“None of these things have ANYTHING to do with eternal gospel principles.” How do you know? They may be a vehicle in helping others live eternal gospel principles, especially in the day and age that we live in. We don’t live in the time of Jesus, so what didn’t apply then may apply now because of the world we live in and what surrounds us.
Jen et al – the skateboarder does wear G’s. He is not a non-garment wearer, although as with most members he does not wear them for strenuous exercise. As to fashion photography, I see it as perfectly acceptable to photograph men and women wearing all types of clothing: underwear, swim suits, artistic photography, etc. That is what the job calls for.
“As to fashion photography, I see it as perfectly acceptable to photograph men and women wearing all types of clothing: underwear, swim suits, artistic photography, etc. That is what the job calls for.”
So there are no lines that we have to draw when we decide what career to pursue? A career is something you choose, not the other way around.
Jen, I too was pretty taken aback to see the top-less girl in the tutu. I would consider the picture pornographic simply because it has that effect on me, and I wouldn’t feel good about creating such photos. That said, the church wasn’t promoting or even condoning his work. The church is trying to show that Mormons aren’t all the same and that we can be in different stages of our development and have different perspectives on life.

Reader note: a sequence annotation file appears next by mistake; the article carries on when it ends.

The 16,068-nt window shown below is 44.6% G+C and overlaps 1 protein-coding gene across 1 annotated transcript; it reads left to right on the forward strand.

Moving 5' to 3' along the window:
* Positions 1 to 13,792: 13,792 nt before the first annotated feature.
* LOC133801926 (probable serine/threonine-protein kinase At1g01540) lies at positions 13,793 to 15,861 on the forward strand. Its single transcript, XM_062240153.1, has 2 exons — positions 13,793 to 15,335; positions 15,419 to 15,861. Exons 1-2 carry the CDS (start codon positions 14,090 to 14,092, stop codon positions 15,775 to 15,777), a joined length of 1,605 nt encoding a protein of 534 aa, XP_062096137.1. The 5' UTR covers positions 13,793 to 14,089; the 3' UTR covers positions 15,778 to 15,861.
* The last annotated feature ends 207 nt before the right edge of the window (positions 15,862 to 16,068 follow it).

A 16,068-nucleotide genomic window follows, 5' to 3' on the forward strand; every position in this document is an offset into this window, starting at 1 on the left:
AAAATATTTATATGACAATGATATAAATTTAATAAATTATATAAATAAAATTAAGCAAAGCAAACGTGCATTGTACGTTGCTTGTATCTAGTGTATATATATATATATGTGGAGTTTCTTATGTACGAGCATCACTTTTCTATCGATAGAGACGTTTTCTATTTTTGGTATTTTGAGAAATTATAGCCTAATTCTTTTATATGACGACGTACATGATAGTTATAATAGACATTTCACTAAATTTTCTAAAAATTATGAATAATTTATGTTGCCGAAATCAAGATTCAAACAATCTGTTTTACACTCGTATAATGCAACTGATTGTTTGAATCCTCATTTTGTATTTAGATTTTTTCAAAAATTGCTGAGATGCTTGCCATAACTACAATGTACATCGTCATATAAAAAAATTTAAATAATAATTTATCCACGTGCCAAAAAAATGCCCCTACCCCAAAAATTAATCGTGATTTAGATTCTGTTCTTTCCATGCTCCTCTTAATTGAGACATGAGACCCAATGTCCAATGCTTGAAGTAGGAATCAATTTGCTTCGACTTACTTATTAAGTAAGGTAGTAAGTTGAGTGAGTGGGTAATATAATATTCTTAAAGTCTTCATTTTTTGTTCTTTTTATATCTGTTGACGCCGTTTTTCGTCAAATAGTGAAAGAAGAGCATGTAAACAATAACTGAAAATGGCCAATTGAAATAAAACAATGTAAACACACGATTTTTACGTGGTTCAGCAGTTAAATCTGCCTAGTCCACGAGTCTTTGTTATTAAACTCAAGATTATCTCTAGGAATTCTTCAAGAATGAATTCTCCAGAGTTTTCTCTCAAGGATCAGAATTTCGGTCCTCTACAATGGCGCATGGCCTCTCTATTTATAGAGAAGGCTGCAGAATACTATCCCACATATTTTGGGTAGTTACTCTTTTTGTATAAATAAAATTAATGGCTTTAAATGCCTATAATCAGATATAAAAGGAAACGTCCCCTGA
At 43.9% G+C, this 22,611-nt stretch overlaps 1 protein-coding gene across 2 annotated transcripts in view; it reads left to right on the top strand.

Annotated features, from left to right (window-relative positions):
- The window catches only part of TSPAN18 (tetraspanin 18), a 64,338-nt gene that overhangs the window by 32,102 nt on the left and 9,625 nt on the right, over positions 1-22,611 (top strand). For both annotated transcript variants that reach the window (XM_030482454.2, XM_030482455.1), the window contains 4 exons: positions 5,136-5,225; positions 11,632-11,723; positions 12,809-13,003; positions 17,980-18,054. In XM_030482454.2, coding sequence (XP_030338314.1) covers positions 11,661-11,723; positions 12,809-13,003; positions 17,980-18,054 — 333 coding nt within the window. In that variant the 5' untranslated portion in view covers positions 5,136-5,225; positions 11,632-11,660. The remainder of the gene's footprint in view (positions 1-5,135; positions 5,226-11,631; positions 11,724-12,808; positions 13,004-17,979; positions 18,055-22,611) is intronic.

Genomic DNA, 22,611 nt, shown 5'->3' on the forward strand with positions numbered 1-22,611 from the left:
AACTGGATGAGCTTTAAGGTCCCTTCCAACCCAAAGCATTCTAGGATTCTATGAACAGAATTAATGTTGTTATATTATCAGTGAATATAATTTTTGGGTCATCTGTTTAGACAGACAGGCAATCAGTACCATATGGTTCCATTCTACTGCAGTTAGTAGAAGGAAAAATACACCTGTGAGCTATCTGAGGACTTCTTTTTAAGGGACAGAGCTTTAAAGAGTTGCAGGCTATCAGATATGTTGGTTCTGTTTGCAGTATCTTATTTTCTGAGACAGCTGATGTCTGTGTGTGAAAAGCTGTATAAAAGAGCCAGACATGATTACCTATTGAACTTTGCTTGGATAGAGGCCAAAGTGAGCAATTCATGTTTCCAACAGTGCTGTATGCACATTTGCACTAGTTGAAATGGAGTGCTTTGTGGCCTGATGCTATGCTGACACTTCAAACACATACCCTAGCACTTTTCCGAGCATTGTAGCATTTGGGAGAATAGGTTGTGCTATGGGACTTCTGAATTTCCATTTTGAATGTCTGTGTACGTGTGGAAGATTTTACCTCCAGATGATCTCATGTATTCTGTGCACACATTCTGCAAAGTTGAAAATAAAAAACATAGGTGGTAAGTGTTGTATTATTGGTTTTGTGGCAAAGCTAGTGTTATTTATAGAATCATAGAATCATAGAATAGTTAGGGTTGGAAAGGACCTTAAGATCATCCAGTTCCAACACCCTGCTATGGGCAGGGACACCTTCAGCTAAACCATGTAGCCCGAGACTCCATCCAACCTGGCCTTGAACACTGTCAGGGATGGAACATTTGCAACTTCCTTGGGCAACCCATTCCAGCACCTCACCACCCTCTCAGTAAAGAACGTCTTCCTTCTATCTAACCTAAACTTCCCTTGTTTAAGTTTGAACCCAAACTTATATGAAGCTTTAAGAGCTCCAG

There aren’t very many Mormons who live all the standards completely, but that doesn’t mean they’re philosophically out-of-whack either. Just because the GA’s fly on Sundays doesn’t mean they don’t feel we should all keep the Sabbath day holy — they’re making trade-offs, same as the rest of us. We need to be very careful applying a litmus test to people.
I know that the church wasn’t promoting or even condoning his work, and I know that no Mormon lives all the standards completely. That wasn’t my point.
“The church is trying to show that Mormons aren’t all the same and that we can be in different stages of our development and have different perspectives on life.” I know what they are trying to do, but I highly doubt they are aware of what he is photographing.
I have no idea if the “church” knew what kind of photos he takes either. I suspect that some of the people involved did know, and some didn’t. It wouldn’t surprise me if there were an apostle or two deeply concerned about this, but it wouldn’t surprise me if there were a couple who knew and decided to let it go.
Just for interest’s sake, what if the prophet himself knew and chose to do nothing? What would that mean?
You tell me.
Jen – I don’t think it would mean that the church’s standards had changed. I shudder to even think of one of my beautiful daughters ever posing for a photo like that.